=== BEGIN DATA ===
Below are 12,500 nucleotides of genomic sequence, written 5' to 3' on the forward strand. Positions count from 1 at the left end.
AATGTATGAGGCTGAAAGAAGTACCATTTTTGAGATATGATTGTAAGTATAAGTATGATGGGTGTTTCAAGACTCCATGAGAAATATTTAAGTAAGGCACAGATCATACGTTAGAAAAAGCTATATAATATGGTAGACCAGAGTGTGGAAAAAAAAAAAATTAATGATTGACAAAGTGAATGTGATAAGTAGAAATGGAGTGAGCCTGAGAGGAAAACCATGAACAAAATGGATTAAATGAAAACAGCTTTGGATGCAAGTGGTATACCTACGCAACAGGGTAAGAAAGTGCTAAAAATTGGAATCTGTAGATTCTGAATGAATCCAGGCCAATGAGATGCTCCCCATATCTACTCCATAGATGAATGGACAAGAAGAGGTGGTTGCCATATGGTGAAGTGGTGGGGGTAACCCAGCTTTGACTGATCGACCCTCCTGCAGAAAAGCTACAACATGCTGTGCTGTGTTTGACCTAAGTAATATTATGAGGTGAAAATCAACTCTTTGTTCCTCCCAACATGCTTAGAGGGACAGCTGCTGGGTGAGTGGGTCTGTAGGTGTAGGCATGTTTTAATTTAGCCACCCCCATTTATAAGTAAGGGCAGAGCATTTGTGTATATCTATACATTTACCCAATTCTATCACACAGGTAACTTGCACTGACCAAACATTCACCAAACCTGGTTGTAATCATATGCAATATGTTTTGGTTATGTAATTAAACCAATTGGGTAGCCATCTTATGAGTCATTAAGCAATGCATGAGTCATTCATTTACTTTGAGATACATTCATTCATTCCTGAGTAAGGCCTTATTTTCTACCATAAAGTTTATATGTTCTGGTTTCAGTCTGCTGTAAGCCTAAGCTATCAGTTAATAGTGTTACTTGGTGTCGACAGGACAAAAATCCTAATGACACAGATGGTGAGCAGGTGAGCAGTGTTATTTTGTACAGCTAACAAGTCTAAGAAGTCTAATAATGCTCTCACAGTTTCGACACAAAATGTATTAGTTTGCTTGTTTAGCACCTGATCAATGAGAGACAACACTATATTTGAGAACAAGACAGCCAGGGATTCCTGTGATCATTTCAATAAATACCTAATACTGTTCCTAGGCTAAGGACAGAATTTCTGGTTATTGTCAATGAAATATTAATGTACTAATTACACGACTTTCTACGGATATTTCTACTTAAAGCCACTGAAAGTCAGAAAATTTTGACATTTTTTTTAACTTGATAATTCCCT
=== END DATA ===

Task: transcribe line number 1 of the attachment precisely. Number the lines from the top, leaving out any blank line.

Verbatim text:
Below are 12,500 nucleotides of genomic sequence, written 5' to 3' on the forward strand. Positions count from 1 at the left end.